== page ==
Using Blogs in a College Classroom: What's Authenticity Got To Do With It?
Sarah Lohnes, Doctoral Candidate, Teachers College - Columbia University
Have you ever tried using a blog as part of a course, in the hopes of fostering dynamic interaction between you and your students, only to have it fall short of expectations? This article suggests that while course blogs may rarely live up to the expectations of the type of blogging that goes on outside of the classroom, course blogs may represent a hybrid form of blogging that draws on the best of both worlds.
“Weblogs can foster the development of a distinct, discriminating voice in the context of Internet materials related to particular subjects. …Thus through weblog construction, students can gain a sense of empowerment and personal identity while learning how to interact with others online.” (Oravec, 2002, p. 6)
This quote is emblematic of a good deal of the current discourse on using blogs in the classroom. In their native, non-academic habitat, weblogs are a hyper- and inter-textual, and many times engaging, vehicle for communication. This fact has not escaped instructors who seek to foster dynamic types of interaction in their courses; indeed, it’s often this specific type of communication that the instructor wishes to foster. For example, a few semesters ago I had a professor who told our class that he wanted us to have a “blog-like discussion” - using a discussion board! Given the passionate, creative discourse in which some bloggers engage, it’s easy to understand this instructor’s desire (though perhaps not his choice of tool).
Such well-intentioned assumptions often lead to less-than-desirable results in classroom situations, leaving instructors to wonder where their course blogs went wrong. However, we don’t have much data that speaks to this issue; much of the research conducted thus far has focused on blogs in their “native habitat” - everyday blogs maintained by everyday people - rather than blogs that are used as part of academic coursework. As a result, we do have a sense of what makes a “good” blog, at least in the sense of these everyday blogs. A number of books and articles, most often written by bloggers, offer something of an insider’s view into what is considered important in creating and maintaining an “effective” blog.1 Some of the necessary ingredients:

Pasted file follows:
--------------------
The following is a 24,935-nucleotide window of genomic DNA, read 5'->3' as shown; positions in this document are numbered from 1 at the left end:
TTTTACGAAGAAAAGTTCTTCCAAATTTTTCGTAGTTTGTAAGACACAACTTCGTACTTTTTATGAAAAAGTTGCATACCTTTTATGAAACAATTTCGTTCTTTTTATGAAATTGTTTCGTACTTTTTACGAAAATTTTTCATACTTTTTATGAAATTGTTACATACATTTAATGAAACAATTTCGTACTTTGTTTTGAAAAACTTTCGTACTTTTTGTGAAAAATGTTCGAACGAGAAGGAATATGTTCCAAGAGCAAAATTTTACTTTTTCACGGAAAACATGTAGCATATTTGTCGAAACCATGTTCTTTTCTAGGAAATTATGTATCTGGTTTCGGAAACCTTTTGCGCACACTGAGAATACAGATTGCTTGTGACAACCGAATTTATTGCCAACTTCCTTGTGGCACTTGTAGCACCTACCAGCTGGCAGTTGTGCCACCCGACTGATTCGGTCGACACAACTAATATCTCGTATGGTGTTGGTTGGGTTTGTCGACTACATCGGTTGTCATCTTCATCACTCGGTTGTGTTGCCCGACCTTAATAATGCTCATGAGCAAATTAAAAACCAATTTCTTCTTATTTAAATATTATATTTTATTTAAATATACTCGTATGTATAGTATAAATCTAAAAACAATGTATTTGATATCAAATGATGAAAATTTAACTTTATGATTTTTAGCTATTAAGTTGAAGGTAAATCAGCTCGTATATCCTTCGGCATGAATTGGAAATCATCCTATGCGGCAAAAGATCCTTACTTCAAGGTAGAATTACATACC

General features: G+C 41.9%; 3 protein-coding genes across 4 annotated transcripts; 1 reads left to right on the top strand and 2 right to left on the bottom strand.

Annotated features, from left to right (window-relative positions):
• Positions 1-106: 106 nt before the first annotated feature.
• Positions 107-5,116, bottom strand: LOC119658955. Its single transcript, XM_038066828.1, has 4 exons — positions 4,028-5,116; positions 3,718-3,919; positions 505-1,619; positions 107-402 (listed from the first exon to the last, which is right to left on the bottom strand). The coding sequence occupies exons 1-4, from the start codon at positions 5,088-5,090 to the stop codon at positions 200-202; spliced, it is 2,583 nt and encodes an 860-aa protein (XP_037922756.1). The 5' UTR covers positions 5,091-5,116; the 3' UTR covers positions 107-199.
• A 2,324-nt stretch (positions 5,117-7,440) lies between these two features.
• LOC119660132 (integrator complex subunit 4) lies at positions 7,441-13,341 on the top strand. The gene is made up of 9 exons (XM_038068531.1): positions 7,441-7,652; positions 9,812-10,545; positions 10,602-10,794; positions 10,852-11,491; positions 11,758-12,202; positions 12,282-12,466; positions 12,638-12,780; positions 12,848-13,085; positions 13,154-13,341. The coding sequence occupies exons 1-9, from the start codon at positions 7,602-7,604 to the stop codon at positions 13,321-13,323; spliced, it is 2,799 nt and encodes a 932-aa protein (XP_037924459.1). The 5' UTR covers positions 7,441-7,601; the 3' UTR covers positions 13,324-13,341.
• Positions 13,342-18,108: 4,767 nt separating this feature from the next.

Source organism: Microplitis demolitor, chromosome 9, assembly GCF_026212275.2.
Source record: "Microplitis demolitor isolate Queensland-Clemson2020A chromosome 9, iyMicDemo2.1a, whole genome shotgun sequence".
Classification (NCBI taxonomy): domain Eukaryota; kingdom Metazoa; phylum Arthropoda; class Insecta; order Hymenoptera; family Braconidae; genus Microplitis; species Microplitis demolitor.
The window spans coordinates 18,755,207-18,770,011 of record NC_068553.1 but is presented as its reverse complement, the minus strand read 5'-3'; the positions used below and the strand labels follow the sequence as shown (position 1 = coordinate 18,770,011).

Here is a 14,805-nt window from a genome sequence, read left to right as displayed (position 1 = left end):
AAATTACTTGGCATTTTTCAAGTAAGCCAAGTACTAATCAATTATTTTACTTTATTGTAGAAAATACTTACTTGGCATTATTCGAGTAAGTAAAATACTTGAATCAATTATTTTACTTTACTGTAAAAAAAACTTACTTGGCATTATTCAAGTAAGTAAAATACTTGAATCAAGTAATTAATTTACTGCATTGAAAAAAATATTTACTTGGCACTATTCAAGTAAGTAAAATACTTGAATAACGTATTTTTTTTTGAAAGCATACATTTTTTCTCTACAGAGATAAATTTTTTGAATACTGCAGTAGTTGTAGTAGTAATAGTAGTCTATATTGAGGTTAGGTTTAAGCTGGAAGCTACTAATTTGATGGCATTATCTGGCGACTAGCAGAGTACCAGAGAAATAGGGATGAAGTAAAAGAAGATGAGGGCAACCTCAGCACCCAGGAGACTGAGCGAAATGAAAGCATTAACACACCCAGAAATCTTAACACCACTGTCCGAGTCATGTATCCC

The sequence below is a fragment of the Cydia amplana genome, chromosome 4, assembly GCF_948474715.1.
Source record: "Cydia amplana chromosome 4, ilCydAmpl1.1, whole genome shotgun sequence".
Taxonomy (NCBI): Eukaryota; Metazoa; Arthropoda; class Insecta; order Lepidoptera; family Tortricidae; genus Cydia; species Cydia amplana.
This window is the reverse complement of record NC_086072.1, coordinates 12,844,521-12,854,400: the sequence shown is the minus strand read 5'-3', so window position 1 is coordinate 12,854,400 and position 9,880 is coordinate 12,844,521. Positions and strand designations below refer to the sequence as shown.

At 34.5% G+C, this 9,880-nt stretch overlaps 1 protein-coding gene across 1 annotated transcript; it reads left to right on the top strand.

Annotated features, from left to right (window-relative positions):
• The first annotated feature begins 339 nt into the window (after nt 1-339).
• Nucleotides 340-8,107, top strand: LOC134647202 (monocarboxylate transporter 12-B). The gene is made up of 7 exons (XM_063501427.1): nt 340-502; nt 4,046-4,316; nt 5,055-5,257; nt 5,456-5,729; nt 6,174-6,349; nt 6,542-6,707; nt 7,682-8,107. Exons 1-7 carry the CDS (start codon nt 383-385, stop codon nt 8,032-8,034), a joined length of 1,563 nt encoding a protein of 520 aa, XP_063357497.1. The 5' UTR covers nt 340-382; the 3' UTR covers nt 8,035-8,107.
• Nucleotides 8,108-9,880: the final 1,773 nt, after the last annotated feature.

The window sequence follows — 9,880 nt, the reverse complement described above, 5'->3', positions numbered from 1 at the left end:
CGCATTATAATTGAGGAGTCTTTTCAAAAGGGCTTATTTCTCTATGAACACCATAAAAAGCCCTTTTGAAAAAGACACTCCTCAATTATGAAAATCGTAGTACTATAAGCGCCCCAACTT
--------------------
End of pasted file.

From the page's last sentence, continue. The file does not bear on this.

- quality of posts: blog posts should be original, “well-crafted,” “well- informed”
- an authentic purpose for maintaining the blog
- point of view: a blog should offer a window into the author’s identity and community affiliations
- a blog should take advantage of the medium to offer a sense of immediacy and intimacy. 2
Although such “effective” blogs may foster the development of voice and identity, and support certain types of communicative interaction, something often seems to get lost in translation when an instructor assigns students to maintain a blog as part of a course. In fact, one may go so far as to hypothesize that a course blog cannot be an authentic blog, by virtue of the fact that that they are assigned and created in the context of an academic program. John Seely Brown and colleagues defined authentic activities as “…the ordinary practices of the culture.” Based on this definition, the authors proceeded to characterize the classroom as inauthentic because “it is very different from what authentic practitioners do.” 3 Coming from a similar standpoint, Knobel noted that several course blogs that she examined on the blog hosting site schoolblogs.com were lacking in the sort of authentic practices that she described as part of “effective blogging” in everyday life. The non-course blogs were positioned as authentic, part of “the ordinary practices of the culture,” while the course blogs were deemed inauthentic according to these standards. 4
Challenging the in-and-out of school dichotomy
This viewpoint poses a challenge to educators; if we accept these course/non-course, authentic/inauthentic dichotomies as true, what hope do we have for bringing the type of dynamic communication represented by blogs into the classroom? I would like to suggest that if our goal as instructors is to apprentice students into the practice of non-course blogging - in other words, maintaining an “everyday” blog - then yes, in asking our students to maintain a course blog, we will probably fall short of this goal. But what if we consider course blogs as their own type of blog? From this perspective, our position shifts from the difficult task of apprenticing students into a practice that is not native to the academic environment, to apprenticing students into a practice of course blogging. The next logical question is, of course, what might the practice of course blogging involve?